The team of the Contemporary Museum of Calligraphy visited the private Museum of the Soviet Era, located in Polustrovsky Prospect 59, Saint Petersburg.
Museum founder and director, Sergey Nezhelchenko, carefully keeps daily use items, devices, banners, figurines and decorations made between 1917 and 1991. Well-known items here neighbour with some unique or rare assets.
In his effort to create this collection Nezhelchenko attempted to find the items with a backstory, the ones able to translate the feel from all significant stages of establishment, development and decay of the Soviets. The original space solution, where exhibits are grouped according to their time periods or events they relate to, virtually sends you travelling in a time machine.
Collecting and keeping the items from the Soviet era has been Sergey’s lifetime project; an enormous collection stimulated him to open a museum. The idea to create an exhibition space came up by chance: Nezhelchenko’s grandson suggested to establish “the treasury of the antiques” available for guests and residents of Saint Petersburg to visit. This milestone event celebrated the 100th anniversary of the October revolution. Today the collection includes 15 000 items that date back to the World War I and through to the collapse of the Soviet Union.
A significant contribution to this exhibition was made by Geydar Imanov who donated his collection of Kornilov porcelain (currently exhibited in the 2nd room), a selection of incredibly beautiful hand-painted items. Besides dinnerware sets, teapots, and decoration exhibits one can also see an installation with a death note next to a cup, apparently broken when dropped by the recipient.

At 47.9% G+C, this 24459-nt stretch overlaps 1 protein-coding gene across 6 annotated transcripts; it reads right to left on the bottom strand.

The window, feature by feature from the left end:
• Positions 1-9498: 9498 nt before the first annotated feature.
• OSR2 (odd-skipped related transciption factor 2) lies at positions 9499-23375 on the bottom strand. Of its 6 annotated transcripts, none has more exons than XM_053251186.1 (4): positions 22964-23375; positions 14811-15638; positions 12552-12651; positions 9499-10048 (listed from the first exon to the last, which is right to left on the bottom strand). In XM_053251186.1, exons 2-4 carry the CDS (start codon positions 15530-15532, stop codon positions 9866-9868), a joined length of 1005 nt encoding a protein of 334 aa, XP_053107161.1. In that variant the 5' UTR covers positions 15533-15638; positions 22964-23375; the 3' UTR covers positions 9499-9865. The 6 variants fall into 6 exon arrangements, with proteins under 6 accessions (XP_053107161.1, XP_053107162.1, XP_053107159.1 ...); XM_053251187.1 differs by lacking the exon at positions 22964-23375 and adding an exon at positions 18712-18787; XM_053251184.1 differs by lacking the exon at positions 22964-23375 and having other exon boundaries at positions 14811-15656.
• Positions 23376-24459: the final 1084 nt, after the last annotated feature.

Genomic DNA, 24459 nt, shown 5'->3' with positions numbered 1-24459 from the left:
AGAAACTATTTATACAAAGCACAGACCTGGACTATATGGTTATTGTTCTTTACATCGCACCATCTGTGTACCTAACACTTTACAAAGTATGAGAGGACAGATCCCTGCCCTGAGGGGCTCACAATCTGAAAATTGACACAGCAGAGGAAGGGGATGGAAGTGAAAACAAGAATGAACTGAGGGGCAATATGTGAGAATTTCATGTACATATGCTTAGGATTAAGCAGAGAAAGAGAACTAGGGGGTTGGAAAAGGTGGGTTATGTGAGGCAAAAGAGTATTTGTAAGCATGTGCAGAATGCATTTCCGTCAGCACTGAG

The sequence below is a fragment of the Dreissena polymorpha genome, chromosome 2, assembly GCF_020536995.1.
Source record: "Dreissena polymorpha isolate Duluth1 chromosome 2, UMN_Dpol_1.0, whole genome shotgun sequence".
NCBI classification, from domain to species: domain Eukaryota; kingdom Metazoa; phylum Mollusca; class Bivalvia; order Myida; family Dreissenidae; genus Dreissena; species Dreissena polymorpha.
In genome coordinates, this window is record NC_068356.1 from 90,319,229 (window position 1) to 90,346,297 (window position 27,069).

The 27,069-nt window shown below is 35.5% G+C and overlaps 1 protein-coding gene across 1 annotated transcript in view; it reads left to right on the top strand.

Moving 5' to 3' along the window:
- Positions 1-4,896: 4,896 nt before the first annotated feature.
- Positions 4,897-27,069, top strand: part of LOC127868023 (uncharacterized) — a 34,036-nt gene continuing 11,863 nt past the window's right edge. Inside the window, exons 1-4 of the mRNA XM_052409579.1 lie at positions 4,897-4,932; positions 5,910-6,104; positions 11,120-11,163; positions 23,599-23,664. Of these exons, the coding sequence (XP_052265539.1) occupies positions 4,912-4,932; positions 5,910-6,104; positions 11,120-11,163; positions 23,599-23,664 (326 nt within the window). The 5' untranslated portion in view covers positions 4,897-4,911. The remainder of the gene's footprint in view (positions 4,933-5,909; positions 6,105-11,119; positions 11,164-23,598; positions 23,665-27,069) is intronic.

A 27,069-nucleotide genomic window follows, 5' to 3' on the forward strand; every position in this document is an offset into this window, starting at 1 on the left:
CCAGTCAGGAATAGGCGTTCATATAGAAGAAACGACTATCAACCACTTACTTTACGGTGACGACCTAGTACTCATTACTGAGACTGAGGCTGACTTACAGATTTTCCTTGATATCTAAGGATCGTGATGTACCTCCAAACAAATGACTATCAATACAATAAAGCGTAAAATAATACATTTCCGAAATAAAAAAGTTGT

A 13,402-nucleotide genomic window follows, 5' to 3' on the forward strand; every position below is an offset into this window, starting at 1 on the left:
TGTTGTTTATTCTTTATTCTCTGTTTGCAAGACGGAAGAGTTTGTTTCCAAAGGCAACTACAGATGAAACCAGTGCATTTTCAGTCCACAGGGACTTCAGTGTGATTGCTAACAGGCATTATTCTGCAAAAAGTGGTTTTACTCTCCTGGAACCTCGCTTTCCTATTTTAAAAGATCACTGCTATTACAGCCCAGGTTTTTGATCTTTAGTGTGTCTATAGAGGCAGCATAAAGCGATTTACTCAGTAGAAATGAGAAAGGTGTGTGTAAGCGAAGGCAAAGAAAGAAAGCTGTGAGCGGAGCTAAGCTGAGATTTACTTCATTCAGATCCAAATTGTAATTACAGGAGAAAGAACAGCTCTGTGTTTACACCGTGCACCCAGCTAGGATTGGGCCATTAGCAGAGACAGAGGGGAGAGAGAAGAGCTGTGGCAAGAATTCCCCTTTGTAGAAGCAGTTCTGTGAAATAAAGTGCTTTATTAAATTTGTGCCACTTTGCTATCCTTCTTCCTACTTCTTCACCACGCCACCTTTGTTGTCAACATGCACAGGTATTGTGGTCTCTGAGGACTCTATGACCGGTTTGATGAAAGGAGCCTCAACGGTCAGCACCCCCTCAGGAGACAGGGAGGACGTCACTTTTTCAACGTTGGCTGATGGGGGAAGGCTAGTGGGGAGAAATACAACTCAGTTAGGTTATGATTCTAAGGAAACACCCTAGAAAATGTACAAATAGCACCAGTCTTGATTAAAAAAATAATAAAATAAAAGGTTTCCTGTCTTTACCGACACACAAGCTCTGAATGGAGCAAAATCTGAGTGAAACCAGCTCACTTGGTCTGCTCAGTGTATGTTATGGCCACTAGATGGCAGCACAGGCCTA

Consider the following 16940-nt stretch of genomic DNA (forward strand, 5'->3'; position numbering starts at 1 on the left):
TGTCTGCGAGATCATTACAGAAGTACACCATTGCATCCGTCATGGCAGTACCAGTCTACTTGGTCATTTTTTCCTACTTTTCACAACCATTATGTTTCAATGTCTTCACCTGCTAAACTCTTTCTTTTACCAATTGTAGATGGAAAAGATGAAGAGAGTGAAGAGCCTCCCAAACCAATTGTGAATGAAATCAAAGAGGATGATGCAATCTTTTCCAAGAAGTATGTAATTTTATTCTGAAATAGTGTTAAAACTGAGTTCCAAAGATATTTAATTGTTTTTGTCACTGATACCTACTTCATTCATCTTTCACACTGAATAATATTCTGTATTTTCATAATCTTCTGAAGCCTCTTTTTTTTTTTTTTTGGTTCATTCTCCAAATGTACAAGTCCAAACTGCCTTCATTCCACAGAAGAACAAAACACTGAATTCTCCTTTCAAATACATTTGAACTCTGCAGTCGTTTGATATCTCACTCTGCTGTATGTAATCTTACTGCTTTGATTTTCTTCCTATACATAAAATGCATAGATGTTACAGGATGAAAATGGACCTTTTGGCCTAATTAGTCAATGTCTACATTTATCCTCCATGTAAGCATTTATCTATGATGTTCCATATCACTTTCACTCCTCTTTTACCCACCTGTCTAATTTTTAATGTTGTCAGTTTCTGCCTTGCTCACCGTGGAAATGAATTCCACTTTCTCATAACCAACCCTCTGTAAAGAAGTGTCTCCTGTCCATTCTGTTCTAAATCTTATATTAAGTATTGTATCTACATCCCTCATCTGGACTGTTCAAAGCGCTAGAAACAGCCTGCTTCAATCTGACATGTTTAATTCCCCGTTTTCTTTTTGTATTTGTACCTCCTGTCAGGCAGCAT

But there is more! Many exhibits call for more space, yet the collection keeps on growing thanks to the visitors who donate the items from the past century.
One more eye-striking feature is a plenty of devices. Sergey restores and tests each unit himself, and whatever it is you see is operational, be it a 1936 phonograph made by the Leningrad Gramophone Plant, the first portable reel tape recorder, the smallest TV in the world, a perpetual battery cell based on a special mix of a solution and rare metals, and many other curiosities. During a tour, you can hold a real Soviet toaster or a cup Nicholas II once used to drink from.
Unique exhibits from sieged Leningrad are particularly thrilling: diaries, felt boots, peppered flasks and shell casings from the battle of Tosna. The Museum keeps a German officer’s map with drops of dried blood, a 1945 cigar case that they used to present to the winning side soldiers, the first Soviet bulletproof vest, and even the Red Banner of the Kutuzov Order’s 150th Idritsa rifle division.
No less attention is drawn to the various items and trinkets of everyday use for the Soviet people: passports, party membership cards, metro tokens, money, cigarette packs, pioneer and Komsomol badges, food packs, perfume bottles and other items readily making you melancholic and nostalgic of the era long gone.
It stands to mention that all exhibits on display are originals of great interest for researchers; some of them find themselves as movie props.
The exhibit occupies three rooms; the first one narrates about the stages of the USSR development between the World War I and until the country collapsed; the second demonstrates educational, medical, art and other achievements; the collection of porcelain rounds up the tour.
Besides totally immersive hourly tours, the Museum of the Soviet Era offers some additional opportunities for educational, cultural and art events, talks, live performances and Soviet movies. Such private initiative to establish a museum and preserve the memory of the cultural past can only be called worthy of respect.